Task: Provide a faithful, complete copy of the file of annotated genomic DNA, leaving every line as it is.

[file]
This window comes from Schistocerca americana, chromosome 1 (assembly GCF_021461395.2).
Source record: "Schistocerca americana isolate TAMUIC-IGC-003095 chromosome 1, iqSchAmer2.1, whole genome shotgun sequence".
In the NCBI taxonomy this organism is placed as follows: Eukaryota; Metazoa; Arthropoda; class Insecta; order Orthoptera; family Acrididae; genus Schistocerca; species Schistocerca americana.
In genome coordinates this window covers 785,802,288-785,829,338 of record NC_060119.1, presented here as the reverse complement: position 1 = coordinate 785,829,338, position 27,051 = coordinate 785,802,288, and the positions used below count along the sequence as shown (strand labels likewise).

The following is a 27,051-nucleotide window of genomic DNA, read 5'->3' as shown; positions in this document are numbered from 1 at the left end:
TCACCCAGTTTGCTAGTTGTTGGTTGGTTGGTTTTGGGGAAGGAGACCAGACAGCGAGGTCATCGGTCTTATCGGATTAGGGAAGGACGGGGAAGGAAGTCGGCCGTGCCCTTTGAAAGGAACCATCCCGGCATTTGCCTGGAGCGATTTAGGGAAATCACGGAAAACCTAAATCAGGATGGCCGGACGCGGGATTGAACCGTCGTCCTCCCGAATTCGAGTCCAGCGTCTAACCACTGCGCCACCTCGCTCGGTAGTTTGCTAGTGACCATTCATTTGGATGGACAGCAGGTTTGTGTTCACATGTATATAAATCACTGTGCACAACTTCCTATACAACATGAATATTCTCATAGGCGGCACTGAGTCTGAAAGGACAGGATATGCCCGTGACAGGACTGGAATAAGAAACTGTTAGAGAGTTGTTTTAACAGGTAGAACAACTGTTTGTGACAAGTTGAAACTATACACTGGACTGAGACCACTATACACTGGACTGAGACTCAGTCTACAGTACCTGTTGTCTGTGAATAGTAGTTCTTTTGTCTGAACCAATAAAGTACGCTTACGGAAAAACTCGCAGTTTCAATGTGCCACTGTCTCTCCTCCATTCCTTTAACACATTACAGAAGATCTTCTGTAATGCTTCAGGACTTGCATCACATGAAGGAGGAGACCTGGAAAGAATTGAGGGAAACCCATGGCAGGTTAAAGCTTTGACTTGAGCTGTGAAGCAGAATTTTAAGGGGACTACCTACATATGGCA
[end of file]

This window comes from Schistocerca americana, chromosome 1 (assembly GCF_021461395.2).
Source record: "Schistocerca americana isolate TAMUIC-IGC-003095 chromosome 1, iqSchAmer2.1, whole genome shotgun sequence".
In the NCBI taxonomy this organism is placed as follows: Eukaryota; Metazoa; Arthropoda; class Insecta; order Orthoptera; family Acrididae; genus Schistocerca; species Schistocerca americana.
In genome coordinates this window covers 785,802,288-785,829,338 of record NC_060119.1, presented here as the reverse complement: position 1 = coordinate 785,829,338, position 27,051 = coordinate 785,802,288, and the positions used below count along the sequence as shown (strand labels likewise).

The following is a 27,051-nucleotide window of genomic DNA, read 5'->3' as shown; positions in this document are numbered from 1 at the left end:
TCACCCAGTTTGCTAGTTGTTGGTTGGTTGGTTTTGGGGAAGGAGACCAGACAGCGAGGTCATCGGTCTTATCGGATTAGGGAAGGACGGGGAAGGAAGTCGGCCGTGCCCTTTGAAAGGAACCATCCCGGCATTTGCCTGGAGCGATTTAGGGAAATCACGGAAAACCTAAATCAGGATGGCCGGACGCGGGATTGAACCGTCGTCCTCCCGAATTCGAGTCCAGCGTCTAACCACTGCGCCACCTCGCTCGGTAGTTTGCTAGTGACCATTCATTTGGATGGACAGCAGGTTTGTGTTCACATGTATATAAATCACTGTGCACAACTTCCTATACAACATGAATATTCTCATAGGCGGCACTGAGTCTGAAAGGACAGGATATGCCCGTGACAGGACTGGAATAAGAAACTGTTAGAGAGTTGTTTTAACAGGTAGAACAACTGTTTGTGACAAGTTGAAACTATACACTGGACTGAGACCACTATACACTGGACTGAGACTCAGTCTACAGTACCTGTTGTCTGTGAATAGTAGTTCTTTTGTCTGAACCAATAAAGTACGCTTACGGAAAAACTCGCAGTTTCAATGTGCCACTGTCTCTCCTCCATTCCTTTAACACATTACAGAAGATCTTCTGTAATGCTTCAGGACTTGCATCACATGAAGGAGGAGACCTGGAAAGAATTGAGGGAAACCCATGGCAGGTTAAAGCTTTGACTTGAGCTGTGAAGCAGAATTTTAAGGGGACTACCTACATATGGCA